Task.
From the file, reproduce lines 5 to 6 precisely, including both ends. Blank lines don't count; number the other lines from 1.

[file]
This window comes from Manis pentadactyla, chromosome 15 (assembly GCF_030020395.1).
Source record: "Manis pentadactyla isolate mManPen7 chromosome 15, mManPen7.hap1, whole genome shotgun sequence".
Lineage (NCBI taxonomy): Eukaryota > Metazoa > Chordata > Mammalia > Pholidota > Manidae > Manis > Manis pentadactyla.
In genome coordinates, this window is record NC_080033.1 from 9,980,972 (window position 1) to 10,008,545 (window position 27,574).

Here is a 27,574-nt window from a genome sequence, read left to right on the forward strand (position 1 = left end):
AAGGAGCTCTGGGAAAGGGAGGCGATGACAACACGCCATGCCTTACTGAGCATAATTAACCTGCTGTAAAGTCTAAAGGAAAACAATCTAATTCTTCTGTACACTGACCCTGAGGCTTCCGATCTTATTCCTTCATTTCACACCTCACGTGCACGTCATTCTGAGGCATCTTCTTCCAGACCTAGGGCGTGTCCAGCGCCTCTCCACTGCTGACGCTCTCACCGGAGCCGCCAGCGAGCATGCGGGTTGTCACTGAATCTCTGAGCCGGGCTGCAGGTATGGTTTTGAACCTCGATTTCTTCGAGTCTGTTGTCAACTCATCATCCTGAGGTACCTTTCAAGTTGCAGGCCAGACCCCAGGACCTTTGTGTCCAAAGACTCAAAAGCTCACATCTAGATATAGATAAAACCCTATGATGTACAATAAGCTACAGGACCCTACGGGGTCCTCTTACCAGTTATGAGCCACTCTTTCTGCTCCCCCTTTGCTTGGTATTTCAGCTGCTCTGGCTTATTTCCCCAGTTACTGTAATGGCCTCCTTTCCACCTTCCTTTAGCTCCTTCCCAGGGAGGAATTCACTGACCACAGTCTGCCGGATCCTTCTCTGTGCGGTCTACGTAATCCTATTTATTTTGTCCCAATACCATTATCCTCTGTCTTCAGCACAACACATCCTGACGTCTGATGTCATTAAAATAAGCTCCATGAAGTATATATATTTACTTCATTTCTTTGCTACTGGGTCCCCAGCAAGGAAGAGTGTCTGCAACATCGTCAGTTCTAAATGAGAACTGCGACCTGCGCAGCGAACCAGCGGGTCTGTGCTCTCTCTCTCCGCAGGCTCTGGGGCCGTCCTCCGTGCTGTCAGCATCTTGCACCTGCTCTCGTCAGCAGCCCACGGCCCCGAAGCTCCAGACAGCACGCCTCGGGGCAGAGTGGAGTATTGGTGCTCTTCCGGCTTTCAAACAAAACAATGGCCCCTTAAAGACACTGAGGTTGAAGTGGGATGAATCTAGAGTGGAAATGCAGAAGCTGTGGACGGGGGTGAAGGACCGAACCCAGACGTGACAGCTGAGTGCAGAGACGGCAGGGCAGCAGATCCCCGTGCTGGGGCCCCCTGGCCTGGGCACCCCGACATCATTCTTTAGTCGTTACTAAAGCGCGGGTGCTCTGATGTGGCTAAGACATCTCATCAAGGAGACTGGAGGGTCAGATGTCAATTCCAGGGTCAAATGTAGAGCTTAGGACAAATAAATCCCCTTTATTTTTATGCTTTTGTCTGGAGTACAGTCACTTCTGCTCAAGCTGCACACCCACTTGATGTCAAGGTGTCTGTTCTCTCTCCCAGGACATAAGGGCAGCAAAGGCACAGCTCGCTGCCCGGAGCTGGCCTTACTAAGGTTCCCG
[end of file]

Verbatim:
Here is a 27,574-nt window from a genome sequence, read left to right on the forward strand (position 1 = left end):
AAGGAGCTCTGGGAAAGGGAGGCGATGACAACACGCCATGCCTTACTGAGCATAATTAACCTGCTGTAAAGTCTAAAGGAAAACAATCTAATTCTTCTGTACACTGACCCTGAGGCTTCCGATCTTATTCCTTCATTTCACACCTCACGTGCACGTCATTCTGAGGCATCTTCTTCCAGACCTAGGGCGTGTCCAGCGCCTCTCCACTGCTGACGCTCTCACCGGAGCCGCCAGCGAGCATGCGGGTTGTCACTGAATCTCTGAGCCGGGCTGCAGGTATGGTTTTGAACCTCGATTTCTTCGAGTCTGTTGTCAACTCATCATCCTGAGGTACCTTTCAAGTTGCAGGCCAGACCCCAGGACCTTTGTGTCCAAAGACTCAAAAGCTCACATCTAGATATAGATAAAACCCTATGATGTACAATAAGCTACAGGACCCTACGGGGTCCTCTTACCAGTTATGAGCCACTCTTTCTGCTCCCCCTTTGCTTGGTATTTCAGCTGCTCTGGCTTATTTCCCCAGTTACTGTAATGGCCTCCTTTCCACCTTCCTTTAGCTCCTTCCCAGGGAGGAATTCACTGACCACAGTCTGCCGGATCCTTCTCTGTGCGGTCTACGTAATCCTATTTATTTTGTCCCAATACCATTATCCTCTGTCTTCAGCACAACACATCCTGACGTCTGATGTCATTAAAATAAGCTCCATGAAGTATATATATTTACTTCATTTCTTTGCTACTGGGTCCCCAGCAAGGAAGAGTGTCTGCAACATCGTCAGTTCTAAATGAGAACTGCGACCTGCGCAGCGAACCAGCGGGTCTGTGCTCTCTCTCTCCGCAGGCTCTGGGGCCGTCCTCCGTGCTGTCAGCATCTTGCACCTGCTCTCGTCAGCAGCCCACGGCCCCGAAGCTCCAGACAGCACGCCTCGGGGCAGAGTGGAGTATTGGTGCTCTTCCGGCTTTCAAACAAAACAATGGCCCCTTAAAGACACTGAGGTTGAAGTGGGATGAATCTAGAGTGGAAATGCAGAAGCTGTGGACGGGGGTGAAGGACCGAACCCAGACGTGACAGCTGAGTGCAGAGACGGCAGGGCAGCAGATCCCCGTGCTGGGGCCCCCTGGCCTGGGCACCCCGACATCATTCTTTAGTCGTTACTAAAGCGCGGGTGCTCTGATGTGGCTAAGACATCTCATCAAGGAGACTGGAGGGTCAGATGTCAATTCCAGGGTCAAATGTAGAGCTTAGGACAAATAAATCCCCTTTATTTTTATGCTTTTGTCTGGAGTACAGTCACTTCTGCTCAAGCTGCACACCCACTTGATGTCAAGGTGTCTGTTCTCTCTCCCAGGACATAAGGGCAGCAAAGGCACAGCTCGCTGCCCGGAGCTGGCCTTACTAAGGTTCCCG